They have a scary name, but ‘cicada killers’ are harmless helpers

Insects and Habitat
Tuesday, July 21, 2020
The "enemy" of cicadas: the "cicada killer" wasp. Ruth Ann Grissom

With fewer cars on the road and airplanes in the sky, I’ve enjoyed the sounds of summer even more, namely the chorus of cicadas in my leafy neighborhood. The male’s love song is loud and urgent – more Def Leppard than James Taylor – but to my ears, it is the soundtrack of lazy summer days. They lift up their song, but it quickly trails off, as if it is simply too much effort in the face of unrelenting heat and humidity.

But the cicadas themselves lead lives that are far from relaxed and carefree. They’re frantic to attract a mate and reproduce in a matter of weeks. And their brief life span is threatened by a wide range of predators, such as mammals, birds and reptiles. Even humans sometimes snack on them. But there’s one insect so accomplished at its gruesome task, it has earned the name “cicada killer.”

The largest solitary wasp in our state, female cicada killers (Sphecius speciosus) can grow up to two inches long and weigh about one gram. Males are smaller and lighter. They emerge from their underground burrows first, generally early July in the Piedmont. For a couple of weeks, they zip around quaffing nectar and brawling over territory, like a protracted bachelor party. They’re handsome devils – a black and yellow banded abdomen and a rusty thorax and wings – but they don’t even have a stinger.

When the females finally emerge, they mate only once. Then the ladies get down to business. Cicada killers often congregate in suitable habitat – southeast-facing slopes with sparse vegetation near deciduous trees – but they aren’t colonial nesters like paper wasps or yellowjackets. Each female excavates her own burrow, which can be over three feet long with more than a dozen chambers. At the entrance, she lays out a U-shaped welcome mat of excavated dirt.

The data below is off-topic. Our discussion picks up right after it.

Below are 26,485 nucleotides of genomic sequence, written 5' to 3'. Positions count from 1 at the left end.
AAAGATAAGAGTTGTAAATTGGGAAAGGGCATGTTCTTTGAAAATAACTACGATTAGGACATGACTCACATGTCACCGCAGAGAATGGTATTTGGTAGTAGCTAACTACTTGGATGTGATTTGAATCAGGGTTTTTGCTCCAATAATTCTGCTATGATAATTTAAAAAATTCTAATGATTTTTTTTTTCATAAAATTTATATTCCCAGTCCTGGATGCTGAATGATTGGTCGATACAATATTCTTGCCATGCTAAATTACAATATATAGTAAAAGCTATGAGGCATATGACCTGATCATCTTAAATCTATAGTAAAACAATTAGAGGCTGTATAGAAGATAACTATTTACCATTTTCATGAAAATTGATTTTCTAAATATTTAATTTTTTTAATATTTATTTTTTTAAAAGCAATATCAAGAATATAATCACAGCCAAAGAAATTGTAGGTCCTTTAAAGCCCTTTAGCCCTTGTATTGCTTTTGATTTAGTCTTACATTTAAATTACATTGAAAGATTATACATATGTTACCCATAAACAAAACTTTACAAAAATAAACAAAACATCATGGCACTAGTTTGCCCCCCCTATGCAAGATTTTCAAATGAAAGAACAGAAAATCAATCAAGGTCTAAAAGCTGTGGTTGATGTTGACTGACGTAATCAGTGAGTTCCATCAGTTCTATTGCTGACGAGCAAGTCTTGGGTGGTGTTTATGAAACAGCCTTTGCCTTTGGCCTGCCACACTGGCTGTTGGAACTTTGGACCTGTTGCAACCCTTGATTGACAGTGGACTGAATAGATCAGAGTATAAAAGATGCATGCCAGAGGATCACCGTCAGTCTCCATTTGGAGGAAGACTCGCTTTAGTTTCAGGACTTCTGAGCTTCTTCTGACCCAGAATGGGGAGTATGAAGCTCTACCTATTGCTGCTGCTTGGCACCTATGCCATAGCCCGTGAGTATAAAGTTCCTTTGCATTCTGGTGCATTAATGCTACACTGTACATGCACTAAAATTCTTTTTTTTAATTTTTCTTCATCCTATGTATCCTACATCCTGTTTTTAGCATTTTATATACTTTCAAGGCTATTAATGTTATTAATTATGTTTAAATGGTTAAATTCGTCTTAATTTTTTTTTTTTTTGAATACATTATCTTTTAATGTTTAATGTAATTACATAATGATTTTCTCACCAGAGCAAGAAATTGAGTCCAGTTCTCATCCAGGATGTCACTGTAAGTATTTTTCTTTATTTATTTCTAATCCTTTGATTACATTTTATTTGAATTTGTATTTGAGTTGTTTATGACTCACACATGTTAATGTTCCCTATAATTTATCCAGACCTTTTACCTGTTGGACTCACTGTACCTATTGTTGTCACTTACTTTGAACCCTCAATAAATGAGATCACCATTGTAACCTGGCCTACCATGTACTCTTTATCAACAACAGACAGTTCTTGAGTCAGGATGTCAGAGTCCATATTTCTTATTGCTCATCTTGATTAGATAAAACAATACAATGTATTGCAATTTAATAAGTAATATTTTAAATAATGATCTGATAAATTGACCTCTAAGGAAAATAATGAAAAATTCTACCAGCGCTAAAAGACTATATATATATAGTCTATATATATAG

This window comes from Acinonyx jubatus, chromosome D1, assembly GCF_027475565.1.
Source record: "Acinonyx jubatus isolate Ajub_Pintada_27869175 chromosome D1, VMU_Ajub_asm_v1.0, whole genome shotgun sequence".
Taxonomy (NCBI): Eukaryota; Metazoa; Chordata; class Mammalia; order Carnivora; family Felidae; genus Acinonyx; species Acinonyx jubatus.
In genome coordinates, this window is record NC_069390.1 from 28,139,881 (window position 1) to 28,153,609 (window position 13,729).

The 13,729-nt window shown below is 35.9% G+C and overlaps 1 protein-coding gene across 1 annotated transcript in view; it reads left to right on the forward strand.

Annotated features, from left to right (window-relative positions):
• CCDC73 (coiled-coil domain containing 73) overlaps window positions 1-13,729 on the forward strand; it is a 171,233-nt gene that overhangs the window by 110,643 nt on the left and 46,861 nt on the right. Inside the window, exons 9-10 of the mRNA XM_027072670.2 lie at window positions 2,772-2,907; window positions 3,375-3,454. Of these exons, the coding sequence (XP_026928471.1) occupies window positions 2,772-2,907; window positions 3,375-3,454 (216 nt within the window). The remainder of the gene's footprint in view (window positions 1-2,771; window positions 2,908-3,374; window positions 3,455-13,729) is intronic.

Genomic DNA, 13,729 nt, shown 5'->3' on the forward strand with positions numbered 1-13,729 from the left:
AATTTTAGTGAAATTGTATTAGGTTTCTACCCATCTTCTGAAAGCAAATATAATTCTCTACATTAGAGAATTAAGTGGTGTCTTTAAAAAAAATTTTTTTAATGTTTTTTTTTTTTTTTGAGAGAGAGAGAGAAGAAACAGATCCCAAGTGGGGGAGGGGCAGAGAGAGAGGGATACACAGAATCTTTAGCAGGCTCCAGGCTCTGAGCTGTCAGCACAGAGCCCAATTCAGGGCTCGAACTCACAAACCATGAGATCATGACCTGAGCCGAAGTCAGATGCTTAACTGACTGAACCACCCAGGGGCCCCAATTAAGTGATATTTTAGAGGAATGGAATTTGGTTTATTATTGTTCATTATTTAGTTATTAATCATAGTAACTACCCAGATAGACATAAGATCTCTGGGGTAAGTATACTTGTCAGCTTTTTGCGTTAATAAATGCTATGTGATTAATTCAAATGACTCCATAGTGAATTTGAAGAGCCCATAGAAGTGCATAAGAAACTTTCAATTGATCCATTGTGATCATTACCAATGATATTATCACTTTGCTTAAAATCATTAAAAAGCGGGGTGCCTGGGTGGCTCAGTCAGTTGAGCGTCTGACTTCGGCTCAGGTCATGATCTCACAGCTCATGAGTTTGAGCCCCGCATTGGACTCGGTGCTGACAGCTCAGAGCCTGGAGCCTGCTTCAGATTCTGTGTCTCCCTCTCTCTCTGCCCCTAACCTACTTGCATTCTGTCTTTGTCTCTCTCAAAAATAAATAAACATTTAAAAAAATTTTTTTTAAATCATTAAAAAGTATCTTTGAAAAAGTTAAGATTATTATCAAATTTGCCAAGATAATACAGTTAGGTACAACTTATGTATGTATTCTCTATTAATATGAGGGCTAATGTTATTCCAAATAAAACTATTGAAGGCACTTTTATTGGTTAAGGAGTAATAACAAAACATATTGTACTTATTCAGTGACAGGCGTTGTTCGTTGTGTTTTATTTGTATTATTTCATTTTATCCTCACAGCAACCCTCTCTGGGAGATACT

Once the burrow is finished, she begins to hunt. Her prey greatly outweighs her, but she subdues the ill-fated creature with a stinger the size of a rose thorn. She then hauls the paralyzed cicada into a chamber and lays a single egg. She knows its sex of the future cicada killer within the egg prior to it hatching, and she supplies a future male with one cicada and a female with two or three. When the eggs hatch, they slowly and painfully consume the living cicada.

[Read more: Charlotte's tree canopy loss]

In her lifetime, a female might capture 100 cicadas. That’s good news for the tree huggers among us. Cicadas deposit their eggs into the stems of deciduous trees, causing branches to die. After the eggs hatch, the nymphs fall to the ground, then tunnel down and feed on the roots. This generally isn’t a problem for a healthy, established tree, but saplings can be especially vulnerable. In fact, in areas with dense populations of periodic cicadas – the ones that appear every 13 or 17 years – people who run orchards, vineyards or ornamental tree operations are advised to refrain from new plantings a year or two before they emerge.

So if you cross paths with a cicada killer in the coming weeks, be grateful for their role in preserving our threatened tree canopy. There is certainly no need to be alarmed. Unlike yellow jackets, cicada killers are rarely aggressive toward humans. And please don’t mistake them for “murder hornets.” (Click here to see a comparison). When the Asian giant hornets were in the news this spring, I wondered if exterminators had started receiving needlessly frantic calls.

“Not yet,” said Erin Burkhead, customer service associate with Truly Nolen in Charlotte. “One person has called about European hornets, but no more calls than usual about cicada killers.”

A cicada killer burrow in Charlotte. Photo: Ruth Ann Grissom

In most cases, Burkhead says, they advise people to co-exist with cicada killers. They level with potential customers – it can be expensive and difficult to get rid of them. “If you have them, there’s a good chance your neighbors do as well,” she said. “So if you’re the only one who treats them, they’ll come back eventually.”

Chuck Holliday, Professor Emeritus at Lafayette College and an authority on cicada killers, concurs. “I believe that you are in more danger from pesticides applied to your lawn to kill cicada killers than from the wasps,” he writes on his website. He suggests going after them with a badminton racquet.

There’s also the option of just waiting them out; they’ll be gone by early September.

On my regular route around my neighborhood, I see cicada killers in the same spots year after year. On one block in particular, they appear to populate the yards of all four houses. They whiz by as we make our way down the sidewalk, sometimes hovering briefly as if to inspect us or our dogs, but they’ve never threatened to land or sting.

So there’s really no reason to fear these killers. Unless you’re a cicada. In that case, be afraid. Be very afraid.